So I felt OK as I talked to the guy who remembered my nutty rollerskating stunt, and conversed with a former trumpet player who recognized me from photos I’d posted online, and greeted a looming tree of a man who’d been in my calculus class senior year. 

“Someone was just telling me you’re hilarious on Facebook,” he told me, pointing a thumb over his shoulder.

What the hell? I’d thought. Where was all this validation and peer love when I was an adolescent and so desperately needed it? And where was it coming from now?

But on some level, I already knew the answer to the second question. It sprang from social media which, for all its ills — and they are legion — may also make an informal 30th high school graduation a far better, more positive affair for an introvert-band-geek-turned-writer.

Because the cringe-y small talk can be skipped. 

Because you’ve already been following each other’s stories over the years.

Because while Facebook can often feel like a dangerously annoying highlight reel of other people’s lives, it can also, if you’re willing to be vulnerable, be a means of inviting people to spend time inside your mind and your heart. 

When I’m writing social media posts, I view myself as a guest at a years-long virtual dinner party. I’m not there to start (or take part in) fights. I’m there to say everything from “wow, I was a crappy parent today” and “yet another job interview went nowhere” to “I finally get to do a story I’ve wanted to do for years now” and “my 8 year old used an adverb correctly, and I’m about to cry with happiness.”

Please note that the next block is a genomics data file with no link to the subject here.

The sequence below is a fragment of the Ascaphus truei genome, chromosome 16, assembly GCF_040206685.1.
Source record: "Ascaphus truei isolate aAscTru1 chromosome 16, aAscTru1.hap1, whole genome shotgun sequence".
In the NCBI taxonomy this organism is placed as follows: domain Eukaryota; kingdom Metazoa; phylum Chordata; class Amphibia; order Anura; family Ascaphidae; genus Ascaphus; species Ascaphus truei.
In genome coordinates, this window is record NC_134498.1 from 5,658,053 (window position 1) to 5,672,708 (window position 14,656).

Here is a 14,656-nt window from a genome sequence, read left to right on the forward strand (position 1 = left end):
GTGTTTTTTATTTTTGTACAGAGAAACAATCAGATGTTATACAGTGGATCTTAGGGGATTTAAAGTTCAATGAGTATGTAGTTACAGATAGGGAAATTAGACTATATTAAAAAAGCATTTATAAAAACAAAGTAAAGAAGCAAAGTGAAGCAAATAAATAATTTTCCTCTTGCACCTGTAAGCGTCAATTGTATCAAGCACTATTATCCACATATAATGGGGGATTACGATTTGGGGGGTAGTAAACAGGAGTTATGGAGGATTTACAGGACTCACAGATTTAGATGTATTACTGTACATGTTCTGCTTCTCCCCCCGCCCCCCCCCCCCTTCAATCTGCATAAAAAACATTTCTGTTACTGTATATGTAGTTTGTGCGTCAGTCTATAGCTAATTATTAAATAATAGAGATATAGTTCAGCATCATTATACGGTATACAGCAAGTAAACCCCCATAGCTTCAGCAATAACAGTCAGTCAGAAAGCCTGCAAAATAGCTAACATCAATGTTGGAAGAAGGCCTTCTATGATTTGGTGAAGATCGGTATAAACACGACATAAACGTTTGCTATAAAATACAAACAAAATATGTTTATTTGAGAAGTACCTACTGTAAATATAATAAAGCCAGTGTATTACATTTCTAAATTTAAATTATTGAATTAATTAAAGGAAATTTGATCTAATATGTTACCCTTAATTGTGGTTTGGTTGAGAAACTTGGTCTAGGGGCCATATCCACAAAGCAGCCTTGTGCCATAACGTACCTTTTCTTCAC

Going into that reunion, I didn’t need to prove myself or talk myself up or show off. Thanks to social media, the people who’d been friendly to me during our school years already knew precisely the person I’d become.

And I did, too.

So when the bar’s lights suddenly dimmed, and a DJ dropped a Pitbull song, I couldn’t resist (like a full-on chick flick cliché) claiming a bit of space for dancing – mostly by myself, but also kind of with Paula’s affable, tipsy husband (another fellow classmate). What can I say? I could barely contain a physical, spontaneous urge to celebrate. A kind of bodily “Song of Myself.”

To others in the bar (including some of my classmates), I may have looked silly or absurd – a nearly fifty year old woman cutting a rug, mostly solo, before stepping back out into the rainy night. 

But to me, it felt like the culmination of a wholly satisfying evening and – given the nature of the occasion – an arrival. When I was a teenager, my peers and I, on a daily basis, only saw what I wasn’t. 

Now, it seems, what’s visible is what I am. I’m finally being “seen,” in the way I’d always wanted. 

And strangely, I have social media to thank.